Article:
Proper transportation of Waste
Fully equipped and well maintained Treatment/Recycling
Proper Disposal of Waste at land fill sites
Effective network for recycling and marketing of products
from solid waste treatment
Public awareness and Community Participation
12. Solid waste treatment – Available
technologies in use now
Anaerobic digestion / Biomethanation
Gasification and pyrolysis
Production of Refuse Derived Fuel (RDF) also
known as pelletization and
Sanitary land filling/landfill gas recovery.
Conversion to bio-diesel
13. TREATMENT PROCESSES AN OVERVIEW
Engineered Natural Process
Simple process and less capital
Minimum fuel (energy)
Complex process with high level
High initial investment and
High energy input required
Gasification and pyrolysis
14. BIOLOGICAL PROCESSES
Decomposition of Organic material by Microorganisms.
Two Types of process
1.Aerobic Process - By organism which requires oxygen
Example - Composting
Organic Matter + O2 CO2 + H20 + New Cells (growth)
Complete Oxidation of Organic matters takes place
2.Anaerobic process – By organism which does not require
oxygen for respiration
Example – Anaerobic Digestion (Biogas plant)
Organic Matter CO2 + CH4 + H2S+ NH3 New Cells (growth)
Incomplete Oxidation of Organic matters resulting in formation
of methane which on further oxidation acts as a fuel.
Composting is the most simple and a cost
effective technology for treating the organic
fraction of MSW
It is a well known process used by farmers since
Compost made out of urban heterogeneous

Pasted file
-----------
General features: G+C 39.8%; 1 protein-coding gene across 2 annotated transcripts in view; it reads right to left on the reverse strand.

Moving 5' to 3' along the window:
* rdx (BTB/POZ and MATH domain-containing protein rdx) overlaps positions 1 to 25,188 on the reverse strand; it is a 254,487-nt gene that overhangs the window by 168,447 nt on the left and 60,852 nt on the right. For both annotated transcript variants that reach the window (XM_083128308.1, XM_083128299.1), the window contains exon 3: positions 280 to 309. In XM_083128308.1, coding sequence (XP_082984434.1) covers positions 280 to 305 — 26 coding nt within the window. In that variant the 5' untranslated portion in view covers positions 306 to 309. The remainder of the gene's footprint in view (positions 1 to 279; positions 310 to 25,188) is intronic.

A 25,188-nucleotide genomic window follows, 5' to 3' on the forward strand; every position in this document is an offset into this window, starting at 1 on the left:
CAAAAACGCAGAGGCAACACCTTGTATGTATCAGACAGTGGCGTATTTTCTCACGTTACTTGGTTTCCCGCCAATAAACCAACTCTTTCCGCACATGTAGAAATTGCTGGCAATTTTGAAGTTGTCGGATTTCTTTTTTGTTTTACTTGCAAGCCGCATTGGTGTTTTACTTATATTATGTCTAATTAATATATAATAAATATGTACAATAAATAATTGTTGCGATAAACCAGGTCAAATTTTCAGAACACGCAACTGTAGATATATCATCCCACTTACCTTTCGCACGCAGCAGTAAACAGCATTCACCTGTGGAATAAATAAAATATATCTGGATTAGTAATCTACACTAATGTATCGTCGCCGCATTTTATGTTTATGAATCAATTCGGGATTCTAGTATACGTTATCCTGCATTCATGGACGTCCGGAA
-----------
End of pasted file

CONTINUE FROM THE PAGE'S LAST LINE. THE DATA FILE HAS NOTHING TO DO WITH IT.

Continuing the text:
waste is of higher nutrient value compared to the
compost made out of cow dung and agro-waste.
It is a process in which organic material undergo
biological degradation to a stable end product.
Microorganisms such as bacteria and fungi
account for most of the decomposition.
16. Composting Process
Two Types of Composting Process
Allow passage of air and action of microorganisms for 6-7
Garbage decomposes into stable end products
Heap the garbage in the
form of windrows
Fill garbage in the boxes
with holes for air entry
17. Comparison of Windrow & Box
Particulars Windrow Composting Box Composting
More space required Less space
Capital cost Less initial cost due to
Initial capital cost is
Manpower required for
turning of Windrows
18. Operation of Composting Facility
Piling as windrows or filling in the box
Turning of Windrows (Not applicable for box
Storage and bagging
Worm composting is the process of culturing
worms to decompose organic waste.
This can be done indoors and outdoors, thus
allowing year round composting
Suitable for apartment dwellers also
Compost is made in a container filled with
moistened bedding and redworms.
vermi-composting is the preferred method at
house hold level and for small communities
20. Anaerobic Digestion or
Biomethnation or Anaerobic Digestion (AD) is a the most commonly